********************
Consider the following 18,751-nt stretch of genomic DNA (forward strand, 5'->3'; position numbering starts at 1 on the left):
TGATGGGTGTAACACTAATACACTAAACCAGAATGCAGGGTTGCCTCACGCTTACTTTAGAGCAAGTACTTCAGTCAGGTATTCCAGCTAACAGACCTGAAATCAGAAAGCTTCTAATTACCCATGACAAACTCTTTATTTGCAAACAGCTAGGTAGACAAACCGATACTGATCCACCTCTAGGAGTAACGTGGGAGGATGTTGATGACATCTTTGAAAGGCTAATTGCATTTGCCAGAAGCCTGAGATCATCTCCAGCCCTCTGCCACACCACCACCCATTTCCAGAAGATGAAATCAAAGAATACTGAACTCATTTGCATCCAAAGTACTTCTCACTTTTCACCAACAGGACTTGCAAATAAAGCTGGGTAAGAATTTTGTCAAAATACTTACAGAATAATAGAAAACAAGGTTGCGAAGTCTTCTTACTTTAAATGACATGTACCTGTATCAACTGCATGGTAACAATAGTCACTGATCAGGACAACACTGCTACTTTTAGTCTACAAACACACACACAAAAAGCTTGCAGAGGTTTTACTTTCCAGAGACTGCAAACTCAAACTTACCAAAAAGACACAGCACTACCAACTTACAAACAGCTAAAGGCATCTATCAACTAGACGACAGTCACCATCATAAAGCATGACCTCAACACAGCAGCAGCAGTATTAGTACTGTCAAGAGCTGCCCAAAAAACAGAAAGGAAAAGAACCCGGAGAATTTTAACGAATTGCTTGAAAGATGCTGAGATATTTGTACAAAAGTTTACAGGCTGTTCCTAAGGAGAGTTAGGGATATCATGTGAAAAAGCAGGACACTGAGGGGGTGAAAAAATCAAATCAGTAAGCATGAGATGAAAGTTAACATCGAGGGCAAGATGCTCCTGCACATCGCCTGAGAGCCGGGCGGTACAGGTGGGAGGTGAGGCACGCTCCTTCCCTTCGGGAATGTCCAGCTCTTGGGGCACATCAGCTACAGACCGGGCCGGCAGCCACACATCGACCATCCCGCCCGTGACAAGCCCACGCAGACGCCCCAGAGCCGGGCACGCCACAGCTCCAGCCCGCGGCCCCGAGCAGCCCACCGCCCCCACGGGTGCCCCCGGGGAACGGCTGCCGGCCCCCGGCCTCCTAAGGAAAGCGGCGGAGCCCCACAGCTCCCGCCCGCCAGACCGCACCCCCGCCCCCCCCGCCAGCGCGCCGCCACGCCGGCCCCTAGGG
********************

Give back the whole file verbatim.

Consider the following 18,751-nt stretch of genomic DNA (forward strand, 5'->3'; position numbering starts at 1 on the left):
TGATGGGTGTAACACTAATACACTAAACCAGAATGCAGGGTTGCCTCACGCTTACTTTAGAGCAAGTACTTCAGTCAGGTATTCCAGCTAACAGACCTGAAATCAGAAAGCTTCTAATTACCCATGACAAACTCTTTATTTGCAAACAGCTAGGTAGACAAACCGATACTGATCCACCTCTAGGAGTAACGTGGGAGGATGTTGATGACATCTTTGAAAGGCTAATTGCATTTGCCAGAAGCCTGAGATCATCTCCAGCCCTCTGCCACACCACCACCCATTTCCAGAAGATGAAATCAAAGAATACTGAACTCATTTGCATCCAAAGTACTTCTCACTTTTCACCAACAGGACTTGCAAATAAAGCTGGGTAAGAATTTTGTCAAAATACTTACAGAATAATAGAAAACAAGGTTGCGAAGTCTTCTTACTTTAAATGACATGTACCTGTATCAACTGCATGGTAACAATAGTCACTGATCAGGACAACACTGCTACTTTTAGTCTACAAACACACACACAAAAAGCTTGCAGAGGTTTTACTTTCCAGAGACTGCAAACTCAAACTTACCAAAAAGACACAGCACTACCAACTTACAAACAGCTAAAGGCATCTATCAACTAGACGACAGTCACCATCATAAAGCATGACCTCAACACAGCAGCAGCAGTATTAGTACTGTCAAGAGCTGCCCAAAAAACAGAAAGGAAAAGAACCCGGAGAATTTTAACGAATTGCTTGAAAGATGCTGAGATATTTGTACAAAAGTTTACAGGCTGTTCCTAAGGAGAGTTAGGGATATCATGTGAAAAAGCAGGACACTGAGGGGGTGAAAAAATCAAATCAGTAAGCATGAGATGAAAGTTAACATCGAGGGCAAGATGCTCCTGCACATCGCCTGAGAGCCGGGCGGTACAGGTGGGAGGTGAGGCACGCTCCTTCCCTTCGGGAATGTCCAGCTCTTGGGGCACATCAGCTACAGACCGGGCCGGCAGCCACACATCGACCATCCCGCCCGTGACAAGCCCACGCAGACGCCCCAGAGCCGGGCACGCCACAGCTCCAGCCCGCGGCCCCGAGCAGCCCACCGCCCCCACGGGTGCCCCCGGGGAACGGCTGCCGGCCCCCGGCCTCCTAAGGAAAGCGGCGGAGCCCCACAGCTCCCGCCCGCCAGACCGCACCCCCGCCCCCCCCGCCAGCGCGCCGCCACGCCGGCCCCTAGGG